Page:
Alex Goodlett/Getty Images
By David Gardner
November 26, 2014

Brooklyn, N.Y. -- JayVaughn Pinkston messed up.

With four seconds left, Villanova was holding onto a delicate 56-55 lead over Michigan. Pinkston just put Villanova ahead at the 18-second mark after muscling Zak Irvin out of the way and dropping in a bucket. Now he was assigned to defend the ball as Spike Albrecht looked to find an open man and give his Wolverines the win. Pinkston, a power forward, doesn’t normally guard the inbounder. But every player on Villanova’s roster is supposed to know not to let a pass into the middle of the paint.

Yet Pinkston overextended, allowing Albrecht to find Irvin cutting toward the post. Irvin caught the bounce pass and took off. Pinkston spun around and met him in the air for a monstrous block that will be remembered as one of the best of the year.

Ryan Arcidiacono recovered the loose ball and then made four foul shots down the stretch to help No. 12 Villanova take down its second top-20 team in two nights with a 60-55 win over Michigan.

Making a critical mistake before reversing course to save the day -- it might be the perfect metaphor for Pinkston’s career.

Pinkston, a Brooklyn native, was suspended for his entire freshman season at Villanova after getting into a fight at a fraternity party. At first, he thought about going home. But his mother Kerry insisted he stay in school. Villanova coach Jay Wright arranged for Pinkston to spend the year living with friends of his, Matt and Christie O’Reilly. Pinkston paid rent by working in a warehouse and got ahead on his classes. His only connection to basketball was volunteering as a coach for Jack O’Reilly’s sixth grade team.

"Not being able to play basketball anymore was overwhelming," Pinkston told Sports Illustrated in the spring, "and I thought about walking away from the game for good."

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Instead, he came back to school and finished his redshirt freshman season averaging 9.6 points per game. He followed that up with 13.3 as a sophomore. He expected to hit have a breakout junior season, but at the end of the summer, he needed two surgeries to overcome an MRSA infection. The injury didn’t slow him down at all as he averaged 14.1 point and 6.1 rebounds last season, tied for third on the team; and he helped Villanova earn a surprise No. 2 seed in the NCAA tournament.

This season, with the Wildcats returning five of their top six scorers, Wright knows he can no longer sneak up on teams. Instead, the Wildcats rely on the strength of their upperclassmen. Guards Arcidiacono and Darrun Hilliard, who combined to commit 10 turnovers in last season’s third round NCAA tournament loss to UConn, have tallied 36 assists against just 11 turnovers on the season. The Wildcats have also found two surprising sources of points in juniors Dylan Ennis and Daniel Ochefu, who may be the most improved player in college basketball so far this season.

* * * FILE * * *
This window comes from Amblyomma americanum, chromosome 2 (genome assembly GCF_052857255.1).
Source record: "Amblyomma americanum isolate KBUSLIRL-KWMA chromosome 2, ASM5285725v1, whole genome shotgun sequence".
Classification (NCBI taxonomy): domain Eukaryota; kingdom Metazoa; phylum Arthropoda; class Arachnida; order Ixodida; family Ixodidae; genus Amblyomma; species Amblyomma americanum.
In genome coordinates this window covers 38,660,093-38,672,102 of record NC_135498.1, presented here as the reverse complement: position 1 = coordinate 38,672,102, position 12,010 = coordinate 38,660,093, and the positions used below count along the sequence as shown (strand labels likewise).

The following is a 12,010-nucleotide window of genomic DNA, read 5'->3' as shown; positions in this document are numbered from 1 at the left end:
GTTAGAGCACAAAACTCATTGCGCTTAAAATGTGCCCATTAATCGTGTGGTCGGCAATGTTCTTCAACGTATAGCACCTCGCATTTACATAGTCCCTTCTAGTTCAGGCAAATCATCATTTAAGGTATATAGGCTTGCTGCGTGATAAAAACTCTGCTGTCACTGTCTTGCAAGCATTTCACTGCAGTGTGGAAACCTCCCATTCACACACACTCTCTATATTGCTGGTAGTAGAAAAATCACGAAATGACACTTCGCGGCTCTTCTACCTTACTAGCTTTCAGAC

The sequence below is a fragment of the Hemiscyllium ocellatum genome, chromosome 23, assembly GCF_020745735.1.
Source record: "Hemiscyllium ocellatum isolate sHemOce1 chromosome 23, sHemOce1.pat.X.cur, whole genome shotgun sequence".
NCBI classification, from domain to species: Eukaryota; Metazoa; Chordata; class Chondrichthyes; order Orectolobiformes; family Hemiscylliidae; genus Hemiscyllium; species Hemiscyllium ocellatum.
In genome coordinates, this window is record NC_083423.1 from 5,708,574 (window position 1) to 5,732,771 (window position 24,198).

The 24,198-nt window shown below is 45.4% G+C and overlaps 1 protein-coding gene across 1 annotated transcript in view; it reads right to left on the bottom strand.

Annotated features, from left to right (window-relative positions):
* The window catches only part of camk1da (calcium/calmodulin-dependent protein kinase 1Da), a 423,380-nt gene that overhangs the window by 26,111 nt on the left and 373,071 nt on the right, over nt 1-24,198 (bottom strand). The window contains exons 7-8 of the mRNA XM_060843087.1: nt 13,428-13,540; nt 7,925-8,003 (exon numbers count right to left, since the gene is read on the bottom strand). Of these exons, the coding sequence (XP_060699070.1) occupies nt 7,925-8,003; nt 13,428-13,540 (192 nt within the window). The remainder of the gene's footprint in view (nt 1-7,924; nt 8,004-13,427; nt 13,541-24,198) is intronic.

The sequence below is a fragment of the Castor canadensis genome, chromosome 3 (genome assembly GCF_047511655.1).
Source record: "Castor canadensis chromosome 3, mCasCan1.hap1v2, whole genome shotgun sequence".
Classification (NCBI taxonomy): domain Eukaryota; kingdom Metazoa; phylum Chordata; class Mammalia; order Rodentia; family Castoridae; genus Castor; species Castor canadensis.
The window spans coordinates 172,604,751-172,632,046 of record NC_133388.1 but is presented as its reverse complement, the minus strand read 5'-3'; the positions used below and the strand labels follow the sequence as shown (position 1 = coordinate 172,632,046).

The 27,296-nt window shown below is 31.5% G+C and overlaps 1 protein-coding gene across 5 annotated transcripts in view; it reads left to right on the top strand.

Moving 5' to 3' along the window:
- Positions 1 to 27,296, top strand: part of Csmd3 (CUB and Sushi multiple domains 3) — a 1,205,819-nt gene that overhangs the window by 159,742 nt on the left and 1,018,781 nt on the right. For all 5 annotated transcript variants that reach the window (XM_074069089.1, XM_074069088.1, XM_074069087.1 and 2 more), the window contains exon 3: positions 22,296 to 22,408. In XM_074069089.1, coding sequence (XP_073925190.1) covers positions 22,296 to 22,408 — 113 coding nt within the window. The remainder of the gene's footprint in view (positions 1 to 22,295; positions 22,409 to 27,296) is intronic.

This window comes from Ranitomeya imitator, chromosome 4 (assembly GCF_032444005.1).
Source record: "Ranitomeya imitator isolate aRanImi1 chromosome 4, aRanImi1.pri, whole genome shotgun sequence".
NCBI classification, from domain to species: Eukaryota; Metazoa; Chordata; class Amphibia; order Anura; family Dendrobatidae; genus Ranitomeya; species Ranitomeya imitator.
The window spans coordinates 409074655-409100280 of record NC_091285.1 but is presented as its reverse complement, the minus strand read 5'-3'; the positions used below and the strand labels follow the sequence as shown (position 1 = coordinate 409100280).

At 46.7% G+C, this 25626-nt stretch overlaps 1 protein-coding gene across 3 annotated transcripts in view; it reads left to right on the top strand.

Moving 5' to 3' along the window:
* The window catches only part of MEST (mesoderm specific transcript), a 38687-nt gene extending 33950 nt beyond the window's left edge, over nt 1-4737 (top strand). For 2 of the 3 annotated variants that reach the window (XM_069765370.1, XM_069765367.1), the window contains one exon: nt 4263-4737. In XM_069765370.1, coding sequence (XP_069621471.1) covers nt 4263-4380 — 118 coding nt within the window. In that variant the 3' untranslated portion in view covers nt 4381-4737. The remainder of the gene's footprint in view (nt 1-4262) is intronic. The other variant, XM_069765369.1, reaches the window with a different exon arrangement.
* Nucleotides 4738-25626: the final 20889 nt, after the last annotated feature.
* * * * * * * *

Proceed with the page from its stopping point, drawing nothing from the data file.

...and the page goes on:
But entering the Legends Classic, Pinkston felt a pressure to be the leader he finally felt he was. He posted 15 points and seven rebounds in Monday night’s game against VCU, making the Rams’ vaunted “Havoc” defense look downright calm. After the game, he said he was "focused on defense and rebounding."

"He’s officially brainwashed," Wright joked.

Against Michigan, Pinkston struggled to score, failing to put up any points until a breakaway dunk in the second half. But by then he’d already hauled in seven rebounds. He may be brainwashed, but he’s backing up his words with his play on the court. He finished the game with eight points, nine rebounds and that one big block.

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And afterward, he was soft-spoken and humble, reiterating that he was focused on defense and rebounding, and on Villanova’s next opponent: Delaware. He even deflected praise on the block, which is the biggest and most memorable play of his career. Instead, he admitted to making a mistake and laughed about it in the postgame press conference.

"For him to go up and say that was a great moment," Wright said after the press conference. "Everyone on our team knows him. And he would have admitted it in the locker room last season, but I don't know if he would have had the confidence to come out with it in public."

To Pinkston, the play wasn’t anything spectacular. It wasn't a defining block in a statement game against a top-20 team in front of what felt like an NCAA tournament atmosphere, especially late in the second half. It was just another chance to defend.

"Making a mistake is OK sometimes," he said. "I didn’t think too much about it in the moment. I just tried to focus on the task at hand, getting back in the play. And then I went up against him mano a mano and won."

It was another victory in a long line of them for Pinkston, who has grown up rapidly for a grateful Villanova program. Making a mistake is OK sometimes. What matters most is how you recover.

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